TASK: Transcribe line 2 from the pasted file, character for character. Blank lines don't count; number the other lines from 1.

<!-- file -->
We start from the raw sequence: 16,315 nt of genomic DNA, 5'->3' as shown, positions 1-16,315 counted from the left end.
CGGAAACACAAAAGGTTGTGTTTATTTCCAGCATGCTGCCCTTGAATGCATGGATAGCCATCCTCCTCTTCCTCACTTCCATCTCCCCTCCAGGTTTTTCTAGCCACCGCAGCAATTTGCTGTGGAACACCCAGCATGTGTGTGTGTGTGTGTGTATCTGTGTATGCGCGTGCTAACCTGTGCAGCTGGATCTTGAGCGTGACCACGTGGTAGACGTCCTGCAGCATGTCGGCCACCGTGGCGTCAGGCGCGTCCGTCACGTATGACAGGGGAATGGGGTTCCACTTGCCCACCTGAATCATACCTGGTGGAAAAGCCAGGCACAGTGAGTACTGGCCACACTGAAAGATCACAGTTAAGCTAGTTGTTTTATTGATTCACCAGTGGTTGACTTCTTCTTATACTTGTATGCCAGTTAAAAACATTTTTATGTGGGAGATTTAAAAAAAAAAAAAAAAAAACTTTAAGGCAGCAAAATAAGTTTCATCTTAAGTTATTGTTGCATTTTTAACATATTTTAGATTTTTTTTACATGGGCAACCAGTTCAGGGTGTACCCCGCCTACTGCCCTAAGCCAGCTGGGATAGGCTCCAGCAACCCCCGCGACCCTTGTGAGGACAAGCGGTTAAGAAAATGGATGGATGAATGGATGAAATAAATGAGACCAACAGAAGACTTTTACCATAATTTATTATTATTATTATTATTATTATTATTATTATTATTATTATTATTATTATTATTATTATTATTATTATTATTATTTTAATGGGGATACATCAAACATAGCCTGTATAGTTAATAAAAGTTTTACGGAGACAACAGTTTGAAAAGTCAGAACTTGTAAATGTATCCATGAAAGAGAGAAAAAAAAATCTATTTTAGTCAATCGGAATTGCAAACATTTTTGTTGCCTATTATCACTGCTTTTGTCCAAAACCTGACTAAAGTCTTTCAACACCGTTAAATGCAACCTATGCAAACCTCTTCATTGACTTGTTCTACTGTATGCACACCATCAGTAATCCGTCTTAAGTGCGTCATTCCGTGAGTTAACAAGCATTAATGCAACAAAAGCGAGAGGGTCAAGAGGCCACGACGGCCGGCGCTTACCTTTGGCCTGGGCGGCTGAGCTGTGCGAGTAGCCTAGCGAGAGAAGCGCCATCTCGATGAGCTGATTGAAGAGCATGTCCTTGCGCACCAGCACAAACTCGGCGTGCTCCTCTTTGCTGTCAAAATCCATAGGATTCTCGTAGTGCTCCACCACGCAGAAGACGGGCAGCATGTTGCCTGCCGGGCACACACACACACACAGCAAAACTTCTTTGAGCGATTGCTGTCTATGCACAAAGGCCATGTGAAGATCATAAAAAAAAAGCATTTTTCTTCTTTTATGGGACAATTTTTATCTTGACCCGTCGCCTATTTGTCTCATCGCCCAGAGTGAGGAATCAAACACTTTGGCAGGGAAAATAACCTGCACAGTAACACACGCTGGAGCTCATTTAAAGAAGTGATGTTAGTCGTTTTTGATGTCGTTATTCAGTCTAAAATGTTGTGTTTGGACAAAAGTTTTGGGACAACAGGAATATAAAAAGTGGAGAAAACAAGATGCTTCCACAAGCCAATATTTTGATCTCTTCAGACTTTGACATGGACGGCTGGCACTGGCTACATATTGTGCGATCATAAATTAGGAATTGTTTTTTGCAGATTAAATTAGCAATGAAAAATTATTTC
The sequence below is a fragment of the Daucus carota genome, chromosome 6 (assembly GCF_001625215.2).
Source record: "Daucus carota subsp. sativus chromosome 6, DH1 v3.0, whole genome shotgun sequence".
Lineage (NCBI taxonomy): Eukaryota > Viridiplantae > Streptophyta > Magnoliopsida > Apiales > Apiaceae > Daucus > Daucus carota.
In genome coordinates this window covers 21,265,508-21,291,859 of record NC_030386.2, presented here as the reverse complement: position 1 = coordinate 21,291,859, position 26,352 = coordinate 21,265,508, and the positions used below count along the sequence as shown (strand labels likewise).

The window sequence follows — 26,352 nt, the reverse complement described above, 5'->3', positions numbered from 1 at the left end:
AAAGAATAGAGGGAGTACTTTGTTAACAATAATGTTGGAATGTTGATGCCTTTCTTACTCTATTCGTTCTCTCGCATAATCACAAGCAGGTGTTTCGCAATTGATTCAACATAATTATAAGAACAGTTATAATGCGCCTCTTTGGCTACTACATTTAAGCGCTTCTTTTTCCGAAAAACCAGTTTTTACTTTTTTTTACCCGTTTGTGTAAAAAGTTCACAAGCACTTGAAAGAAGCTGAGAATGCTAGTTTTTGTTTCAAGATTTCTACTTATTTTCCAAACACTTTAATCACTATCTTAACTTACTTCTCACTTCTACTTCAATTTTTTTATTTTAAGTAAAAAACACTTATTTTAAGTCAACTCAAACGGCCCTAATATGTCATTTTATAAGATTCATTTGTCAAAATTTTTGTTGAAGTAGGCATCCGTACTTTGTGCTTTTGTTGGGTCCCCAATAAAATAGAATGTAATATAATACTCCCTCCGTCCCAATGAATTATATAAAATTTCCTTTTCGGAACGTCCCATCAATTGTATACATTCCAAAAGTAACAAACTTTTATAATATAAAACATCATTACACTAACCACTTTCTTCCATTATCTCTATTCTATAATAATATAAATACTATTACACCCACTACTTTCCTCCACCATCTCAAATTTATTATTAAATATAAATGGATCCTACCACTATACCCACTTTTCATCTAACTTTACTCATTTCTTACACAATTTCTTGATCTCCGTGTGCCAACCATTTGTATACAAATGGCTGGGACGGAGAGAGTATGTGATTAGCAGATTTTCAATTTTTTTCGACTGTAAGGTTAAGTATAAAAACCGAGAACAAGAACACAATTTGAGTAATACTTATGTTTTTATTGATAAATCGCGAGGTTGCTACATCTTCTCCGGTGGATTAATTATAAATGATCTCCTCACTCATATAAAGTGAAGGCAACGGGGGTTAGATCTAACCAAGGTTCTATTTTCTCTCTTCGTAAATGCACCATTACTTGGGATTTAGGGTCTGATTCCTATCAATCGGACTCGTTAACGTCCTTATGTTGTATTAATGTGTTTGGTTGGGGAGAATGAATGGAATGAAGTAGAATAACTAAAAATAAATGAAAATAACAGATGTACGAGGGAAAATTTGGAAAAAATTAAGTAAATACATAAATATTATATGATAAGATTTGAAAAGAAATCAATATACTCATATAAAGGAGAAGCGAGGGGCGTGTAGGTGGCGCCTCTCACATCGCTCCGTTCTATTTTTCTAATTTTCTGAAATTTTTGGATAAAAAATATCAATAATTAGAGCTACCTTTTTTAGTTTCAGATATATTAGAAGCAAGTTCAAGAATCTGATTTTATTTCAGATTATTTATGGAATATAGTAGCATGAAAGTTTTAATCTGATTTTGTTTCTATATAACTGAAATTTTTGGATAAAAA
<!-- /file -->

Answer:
CGGAAACACAAAAGGTTGTGTTTATTTCCAGCATGCTGCCCTTGAATGCATGGATAGCCATCCTCCTCTTCCTCACTTCCATCTCCCCTCCAGGTTTTTCTAGCCACCGCAGCAATTTGCTGTGGAACACCCAGCATGTGTGTGTGTGTGTGTGTATCTGTGTATGCGCGTGCTAACCTGTGCAGCTGGATCTTGAGCGTGACCACGTGGTAGACGTCCTGCAGCATGTCGGCCACCGTGGCGTCAGGCGCGTCCGTCACGTATGACAGGGGAATGGGGTTCCACTTGCCCACCTGAATCATACCTGGTGGAAAAGCCAGGCACAGTGAGTACTGGCCACACTGAAAGATCACAGTTAAGCTAGTTGTTTTATTGATTCACCAGTGGTTGACTTCTTCTTATACTTGTATGCCAGTTAAAAACATTTTTATGTGGGAGATTTAAAAAAAAAAAAAAAAAAACTTTAAGGCAGCAAAATAAGTTTCATCTTAAGTTATTGTTGCATTTTTAACATATTTTAGATTTTTTTTACATGGGCAACCAGTTCAGGGTGTACCCCGCCTACTGCCCTAAGCCAGCTGGGATAGGCTCCAGCAACCCCCGCGACCCTTGTGAGGACAAGCGGTTAAGAAAATGGATGGATGAATGGATGAAATAAATGAGACCAACAGAAGACTTTTACCATAATTTATTATTATTATTATTATTATTATTATTATTATTATTATTATTATTATTATTATTATTATTATTATTATTATTATTTTAATGGGGATACATCAAACATAGCCTGTATAGTTAATAAAAGTTTTACGGAGACAACAGTTTGAAAAGTCAGAACTTGTAAATGTATCCATGAAAGAGAGAAAAAAAAATCTATTTTAGTCAATCGGAATTGCAAACATTTTTGTTGCCTATTATCACTGCTTTTGTCCAAAACCTGACTAAAGTCTTTCAACACCGTTAAATGCAACCTATGCAAACCTCTTCATTGACTTGTTCTACTGTATGCACACCATCAGTAATCCGTCTTAAGTGCGTCATTCCGTGAGTTAACAAGCATTAATGCAACAAAAGCGAGAGGGTCAAGAGGCCACGACGGCCGGCGCTTACCTTTGGCCTGGGCGGCTGAGCTGTGCGAGTAGCCTAGCGAGAGAAGCGCCATCTCGATGAGCTGATTGAAGAGCATGTCCTTGCGCACCAGCACAAACTCGGCGTGCTCCTCTTTGCTGTCAAAATCCATAGGATTCTCGTAGTGCTCCACCACGCAGAAGACGGGCAGCATGTTGCCTGCCGGGCACACACACACACACAGCAAAACTTCTTTGAGCGATTGCTGTCTATGCACAAAGGCCATGTGAAGATCATAAAAAAAAAGCATTTTTCTTCTTTTATGGGACAATTTTTATCTTGACCCGTCGCCTATTTGTCTCATCGCCCAGAGTGAGGAATCAAACACTTTGGCAGGGAAAATAACCTGCACAGTAACACACGCTGGAGCTCATTTAAAGAAGTGATGTTAGTCGTTTTTGATGTCGTTATTCAGTCTAAAATGTTGTGTTTGGACAAAAGTTTTGGGACAACAGGAATATAAAAAGTGGAGAAAACAAGATGCTTCCACAAGCCAATATTTTGATCTCTTCAGACTTTGACATGGACGGCTGGCACTGGCTACATATTGTGCGATCATAAATTAGGAATTGTTTTTTGCAGATTAAATTAGCAATGAAAAATTATTTC